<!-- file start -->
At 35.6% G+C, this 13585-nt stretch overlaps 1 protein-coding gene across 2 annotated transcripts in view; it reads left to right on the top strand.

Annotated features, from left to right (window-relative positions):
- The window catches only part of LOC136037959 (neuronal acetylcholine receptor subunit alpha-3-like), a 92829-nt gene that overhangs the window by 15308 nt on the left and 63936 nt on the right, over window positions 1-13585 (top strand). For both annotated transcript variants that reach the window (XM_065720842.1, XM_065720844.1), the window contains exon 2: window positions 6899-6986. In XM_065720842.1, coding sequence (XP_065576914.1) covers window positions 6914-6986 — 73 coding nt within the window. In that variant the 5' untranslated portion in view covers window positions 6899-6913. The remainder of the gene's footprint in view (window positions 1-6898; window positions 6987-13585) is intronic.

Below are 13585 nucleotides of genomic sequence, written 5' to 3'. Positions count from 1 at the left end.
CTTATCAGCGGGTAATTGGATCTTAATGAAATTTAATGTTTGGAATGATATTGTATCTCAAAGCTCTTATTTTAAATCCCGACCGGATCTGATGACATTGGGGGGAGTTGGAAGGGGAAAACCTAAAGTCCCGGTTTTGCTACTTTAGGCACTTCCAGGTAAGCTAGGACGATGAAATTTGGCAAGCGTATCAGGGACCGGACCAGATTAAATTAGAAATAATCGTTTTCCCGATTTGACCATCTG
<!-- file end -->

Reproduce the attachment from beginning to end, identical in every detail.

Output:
At 35.6% G+C, this 13585-nt stretch overlaps 1 protein-coding gene across 2 annotated transcripts in view; it reads left to right on the top strand.

Annotated features, from left to right (window-relative positions):
- The window catches only part of LOC136037959 (neuronal acetylcholine receptor subunit alpha-3-like), a 92829-nt gene that overhangs the window by 15308 nt on the left and 63936 nt on the right, over window positions 1-13585 (top strand). For both annotated transcript variants that reach the window (XM_065720842.1, XM_065720844.1), the window contains exon 2: window positions 6899-6986. In XM_065720842.1, coding sequence (XP_065576914.1) covers window positions 6914-6986 — 73 coding nt within the window. In that variant the 5' untranslated portion in view covers window positions 6899-6913. The remainder of the gene's footprint in view (window positions 1-6898; window positions 6987-13585) is intronic.

Below are 13585 nucleotides of genomic sequence, written 5' to 3'. Positions count from 1 at the left end.
CTTATCAGCGGGTAATTGGATCTTAATGAAATTTAATGTTTGGAATGATATTGTATCTCAAAGCTCTTATTTTAAATCCCGACCGGATCTGATGACATTGGGGGGAGTTGGAAGGGGAAAACCTAAAGTCCCGGTTTTGCTACTTTAGGCACTTCCAGGTAAGCTAGGACGATGAAATTTGGCAAGCGTATCAGGGACCGGACCAGATTAAATTAGAAATAATCGTTTTCCCGATTTGACCATCTG